CORAL: Renal Artery Stenting in Preventing CV and Renal Events

Renal artery stenting, as compared to medical therapy, does not reduce the incidence of cardiovascular or renal events among patients with atherosclerotic renal artery stenosis, according to results of the CORAL trial presented Nov. 18 as part of AHA 2013, and published simultaneously in the New England Journal of Medicine.

Additional Resources

The CORAL (Cardiovascular Outcomes in Renal Atherosclerotic Lesion) study randomized 947 patients with atherosclerotic renal artery stenosis and hypertension or chronic kidney disease to renal artery stenting plus medical therapy or medical therapy alone. Medical therapy, unless contraindicated, included candesartan with or without hydrochlorothiazide and the combination agent amlodipine-atorvastatin.

Over the course of a median 43 months of follow-up, 35.1 percent of patients who underwent stent implantation and 35.8 percent of patients who received medical therapy alone reached the primary endpoint of a composite of adverse cardiovascular and renal events that included death from cardiovascular or renal causes, myocardial infarction, stroke, hospitalization for congestive heart failure, progressive renal insufficiency or the need for renal-replacement therapy. The difference did not reach statistical significance (p=0.58). No statistically significant differences in the individual components of the composite endpoint or all-cause mortality were observed. Stenting was associated with a modest improvement in systolic blood pressure during follow-up (-2.3 mm Hg; 95 percent CI, -4.4 to -0.2, p=0.03).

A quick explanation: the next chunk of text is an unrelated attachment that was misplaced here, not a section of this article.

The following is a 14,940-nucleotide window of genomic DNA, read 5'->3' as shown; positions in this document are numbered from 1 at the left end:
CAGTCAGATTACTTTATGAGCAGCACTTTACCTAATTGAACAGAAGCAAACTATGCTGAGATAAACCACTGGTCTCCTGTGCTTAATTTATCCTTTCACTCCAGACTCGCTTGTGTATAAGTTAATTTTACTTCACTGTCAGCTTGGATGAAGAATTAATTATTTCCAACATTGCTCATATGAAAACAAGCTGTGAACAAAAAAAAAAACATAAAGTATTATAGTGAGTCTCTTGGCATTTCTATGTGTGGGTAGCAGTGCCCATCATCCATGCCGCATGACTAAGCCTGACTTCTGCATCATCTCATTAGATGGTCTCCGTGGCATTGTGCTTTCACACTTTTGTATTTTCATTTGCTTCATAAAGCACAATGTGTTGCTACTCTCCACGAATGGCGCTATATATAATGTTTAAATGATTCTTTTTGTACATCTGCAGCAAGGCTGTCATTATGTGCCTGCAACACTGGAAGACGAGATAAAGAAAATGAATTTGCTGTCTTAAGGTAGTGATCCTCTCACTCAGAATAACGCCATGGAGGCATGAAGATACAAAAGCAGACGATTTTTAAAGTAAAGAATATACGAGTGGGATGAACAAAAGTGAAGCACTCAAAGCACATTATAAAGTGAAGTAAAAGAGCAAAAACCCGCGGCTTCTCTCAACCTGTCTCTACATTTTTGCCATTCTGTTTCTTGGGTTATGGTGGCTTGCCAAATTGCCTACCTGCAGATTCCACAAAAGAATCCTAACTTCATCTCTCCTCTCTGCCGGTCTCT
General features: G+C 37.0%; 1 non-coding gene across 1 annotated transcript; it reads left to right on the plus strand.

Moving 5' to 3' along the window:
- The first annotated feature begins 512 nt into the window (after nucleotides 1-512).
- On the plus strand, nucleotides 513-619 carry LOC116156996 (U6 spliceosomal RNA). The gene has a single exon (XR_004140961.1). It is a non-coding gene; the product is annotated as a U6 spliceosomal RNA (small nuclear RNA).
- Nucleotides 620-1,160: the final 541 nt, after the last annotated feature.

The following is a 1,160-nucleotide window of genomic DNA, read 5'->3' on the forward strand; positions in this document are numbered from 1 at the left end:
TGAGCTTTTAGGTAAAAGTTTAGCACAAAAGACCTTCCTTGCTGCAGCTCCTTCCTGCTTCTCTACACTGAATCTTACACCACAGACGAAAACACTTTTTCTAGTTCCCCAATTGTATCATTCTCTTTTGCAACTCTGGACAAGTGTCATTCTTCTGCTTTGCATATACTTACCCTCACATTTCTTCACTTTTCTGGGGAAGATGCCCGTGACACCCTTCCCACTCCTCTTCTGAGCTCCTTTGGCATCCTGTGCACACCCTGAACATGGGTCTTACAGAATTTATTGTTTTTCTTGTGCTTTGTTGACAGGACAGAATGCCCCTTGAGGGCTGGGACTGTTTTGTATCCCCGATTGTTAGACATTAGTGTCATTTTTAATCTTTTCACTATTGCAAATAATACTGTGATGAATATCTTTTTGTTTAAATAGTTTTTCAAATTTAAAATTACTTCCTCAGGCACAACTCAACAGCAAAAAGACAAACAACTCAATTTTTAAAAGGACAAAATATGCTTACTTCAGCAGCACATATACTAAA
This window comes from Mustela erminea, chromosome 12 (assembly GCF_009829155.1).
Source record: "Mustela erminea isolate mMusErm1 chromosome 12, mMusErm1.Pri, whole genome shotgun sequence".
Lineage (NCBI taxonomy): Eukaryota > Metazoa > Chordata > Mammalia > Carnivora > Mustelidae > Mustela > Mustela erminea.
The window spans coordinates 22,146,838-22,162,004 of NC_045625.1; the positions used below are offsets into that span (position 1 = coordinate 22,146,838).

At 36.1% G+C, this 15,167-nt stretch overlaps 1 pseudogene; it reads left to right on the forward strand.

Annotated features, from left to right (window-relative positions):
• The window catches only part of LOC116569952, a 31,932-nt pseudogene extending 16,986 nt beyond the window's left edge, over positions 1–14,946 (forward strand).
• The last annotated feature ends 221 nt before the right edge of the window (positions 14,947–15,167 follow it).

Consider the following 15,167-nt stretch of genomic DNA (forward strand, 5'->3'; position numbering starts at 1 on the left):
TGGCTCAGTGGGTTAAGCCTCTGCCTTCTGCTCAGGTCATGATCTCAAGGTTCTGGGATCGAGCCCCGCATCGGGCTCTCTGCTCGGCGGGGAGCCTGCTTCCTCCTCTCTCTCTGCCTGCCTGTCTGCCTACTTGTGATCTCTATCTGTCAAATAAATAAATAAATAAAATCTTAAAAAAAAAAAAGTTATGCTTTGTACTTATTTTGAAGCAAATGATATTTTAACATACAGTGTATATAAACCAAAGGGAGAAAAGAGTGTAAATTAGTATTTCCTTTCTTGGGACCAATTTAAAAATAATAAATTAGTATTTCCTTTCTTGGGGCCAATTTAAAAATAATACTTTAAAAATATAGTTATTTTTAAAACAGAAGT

"Stenting of atherosclerotic renal stenosis has been reasonable, despite several negative studies, because other studies suggested it might lower blood pressure and stabilize kidney function," said Christopher J. Cooper, MD, FACC, the study's lead author and professor and chairman of the Department of Medicine at the University of Toledo, Ohio. "But in our study, opening narrowed kidney arteries with stents provided no additional benefit when added to medications that lower blood pressure, control cholesterol levels and block substances involved in blood clotting."

In an editorial comment, John A. Bittl, MD, FACC, Munroe Regional Medical Center, Ocala, FL, wrote, "The CORAL trial is a definitive test of the usefulness of renal artery stents for moderately severe atherosclerotic disease. The trial results send a clear message to patients and referring physicians ... patients in everyday practice who have moderately severe atherosclerotic renovascular disease and either hypertension or stage 3 chronic kidney disease should receive medical therapy to control blood pressure and prevent the progression of atherosclerosis but should not be corralled into getting a renal artery stent."

Clinical Topics: Dyslipidemia, Heart Failure and Cardiomyopathies, Invasive Cardiovascular Angiography and Intervention, Prevention, Vascular Medicine, Lipid Metabolism, Nonstatins, Novel Agents, Statins, Acute Heart Failure, Interventions and Vascular Medicine, Hypertension

Keywords: Myocardial Infarction, Stroke, Follow-Up Studies, Atherosclerosis, Heptanoic Acids, Tetrazoles, Stents, Pyrroles, Incidence, Cholesterol, Blood Coagulation, Drug Combinations, Renal Artery Obstruction, Benzimidazoles, Heart Failure, Hydrochlorothiazide, Amlodipine, Hospitalization, Hypertension, Renal Insufficiency, Chronic

< Back to Listings